Andrew Orr joins host Kelly Guimont to discuss Security Friday news, including Mac and iOS exploits, and encrypted services for your data.
An iOS exploit called Insomnia was used between January and March 2020 to spy on Uyghurs in China using apps like Signal and ProtonMail.
A contacts exploit was discovered in iOS 13 that lets a person bypass Face ID / Touch ID to see an iPhone’s contacts.
Relatively little is at stake with this exploit. Beyond the inherent danger of an assailant having your iPhone, this method only allows someone to view the contacts within the target iPhone, provided that they have physical access to the target phone and can complete the VoiceOver exploit.
Little is at stake, but there have been so my iOS exploits in the news lately that we might as well go straight to iOS 13.1.
Google’s security team Project Zero recently found six “interactionless” iOS bugs. If sold on the black market they would be worth over US$5 million.
According to the researcher, four of the six security bugs can lead to the execution of malicious code on a remote iOS device, with no user interaction needed. All an attacker needs to do is to send a malformed message to a victim’s phone, and the malicious code will execute once the user opens and views the received item.
An Israeli firm called NSO Group used a WhatsApp exploit to inject spyware on target devices. A fix for the exploit is live.
Given the stealthy way the attack was attempted, it’s impressive that WhatsApp caught it as quickly as they did. Engineers at Facebook have been busy sorting this one out over the weekend…Named CVE-2019-3568…affected versions include…WhatsApp for iOS prior to v2.19.51, WhatsApp Business for iOS prior to v2.19.51.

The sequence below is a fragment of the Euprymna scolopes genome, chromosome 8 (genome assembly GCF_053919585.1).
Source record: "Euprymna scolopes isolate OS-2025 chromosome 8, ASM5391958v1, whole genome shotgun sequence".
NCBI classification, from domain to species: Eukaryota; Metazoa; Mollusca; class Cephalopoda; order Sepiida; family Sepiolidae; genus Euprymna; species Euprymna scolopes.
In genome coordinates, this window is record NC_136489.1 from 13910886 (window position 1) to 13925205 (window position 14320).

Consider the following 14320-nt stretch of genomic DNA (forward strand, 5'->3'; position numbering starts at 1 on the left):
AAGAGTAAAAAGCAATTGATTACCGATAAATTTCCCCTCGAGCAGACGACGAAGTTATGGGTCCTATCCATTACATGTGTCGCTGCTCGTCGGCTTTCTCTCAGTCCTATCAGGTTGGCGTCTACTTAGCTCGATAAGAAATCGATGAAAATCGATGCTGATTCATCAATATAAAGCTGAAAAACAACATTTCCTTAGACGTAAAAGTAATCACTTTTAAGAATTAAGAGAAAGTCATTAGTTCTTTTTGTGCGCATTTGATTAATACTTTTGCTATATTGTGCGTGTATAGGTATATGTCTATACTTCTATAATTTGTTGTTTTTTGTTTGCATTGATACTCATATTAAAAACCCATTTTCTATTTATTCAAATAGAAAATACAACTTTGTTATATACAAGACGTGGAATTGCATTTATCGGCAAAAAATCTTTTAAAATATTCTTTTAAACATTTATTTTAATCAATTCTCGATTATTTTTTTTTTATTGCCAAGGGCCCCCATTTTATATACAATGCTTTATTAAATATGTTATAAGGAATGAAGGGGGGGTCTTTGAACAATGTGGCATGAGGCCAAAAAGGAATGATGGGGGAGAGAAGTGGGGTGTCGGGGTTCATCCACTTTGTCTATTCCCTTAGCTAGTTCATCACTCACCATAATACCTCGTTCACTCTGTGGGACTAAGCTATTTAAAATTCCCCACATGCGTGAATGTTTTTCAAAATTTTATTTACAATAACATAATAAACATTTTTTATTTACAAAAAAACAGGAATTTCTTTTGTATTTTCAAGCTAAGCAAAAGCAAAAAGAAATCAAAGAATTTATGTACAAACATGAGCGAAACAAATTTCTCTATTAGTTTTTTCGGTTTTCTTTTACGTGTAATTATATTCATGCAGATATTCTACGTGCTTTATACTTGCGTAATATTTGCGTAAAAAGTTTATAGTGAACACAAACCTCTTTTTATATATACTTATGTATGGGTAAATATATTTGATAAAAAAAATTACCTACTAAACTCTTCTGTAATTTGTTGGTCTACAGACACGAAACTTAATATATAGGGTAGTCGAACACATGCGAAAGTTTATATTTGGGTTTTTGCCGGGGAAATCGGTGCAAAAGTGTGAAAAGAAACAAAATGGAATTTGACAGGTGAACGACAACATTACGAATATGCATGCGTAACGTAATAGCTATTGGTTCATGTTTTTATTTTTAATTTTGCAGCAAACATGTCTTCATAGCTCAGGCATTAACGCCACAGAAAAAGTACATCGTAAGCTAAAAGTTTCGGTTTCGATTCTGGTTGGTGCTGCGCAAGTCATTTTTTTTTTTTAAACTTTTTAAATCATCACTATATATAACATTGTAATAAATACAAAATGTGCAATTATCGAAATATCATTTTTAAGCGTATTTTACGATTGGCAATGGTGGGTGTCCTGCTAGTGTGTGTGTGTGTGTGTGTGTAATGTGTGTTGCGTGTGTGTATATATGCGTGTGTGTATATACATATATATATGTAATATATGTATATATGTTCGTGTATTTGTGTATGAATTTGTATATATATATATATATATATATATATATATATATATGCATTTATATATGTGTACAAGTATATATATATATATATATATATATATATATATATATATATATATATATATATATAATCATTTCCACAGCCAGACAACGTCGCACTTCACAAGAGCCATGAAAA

Security researcher Linuz Henze found a macOS Keychain bug but won’t share it with Apple out of protest.
Henze has publicly shared legitimate iOS vulnerabilities in the past, so he has a track record of credibility. However, Henze is frustrated that Apple’s bug bounty program only applies to iOS, not macOS, and has decided not to release more information about his latest Keychain invasion.
It is odd that there isn’t a macOS bug bounty but I think withholding security information isn’t the way to go.
The team—Fluoroacetate—was crowned Master of Pwn with 45 points.
Security researcher Rafay Baloch found an iOS Safari spoofing exploit, and at this time there is no documented fix. Will iOS 12 patch it?
Charter won’t say how many people have been affected, although the company claims that the flaws weren’t actually exploited.
A new macOS zero day exploit has been found, and this one has been present in the operating system since 2002.
This is part of Project Zero’s modus operandi, as it routinely searches other companies’ software for bugs.
Dave Hamilton and John Martellaro join Jeff Gamet to discuss the HomeKit Zero Day exploit that was just revealed, plus John and Jeff get into a debate about whether the iPad should be considered a computer.
Apple may have patched most of the security flaws that Wikileaks revealed the CIA is exploiting, but not all of them. Apple has been scrambling trying to learn more about the remaining exploits and it looks like the help it needs is coming directly from Wikileaks. The organization said it plans to share everything it knows about the hacks with Apple, and it’s going to do the same for other tech companies the CIA targeted, too.
Dr. Mac says he doesn’t usually write about Apple’s minor operating system updates, but, if you’re using an iPhone, iPad, or iPod touch, you should update to iOS version 9.3.5 without delay. Read all about it in Dr. Mac’s Rants & Raves #190: Update your iOS 9.x Devices Now!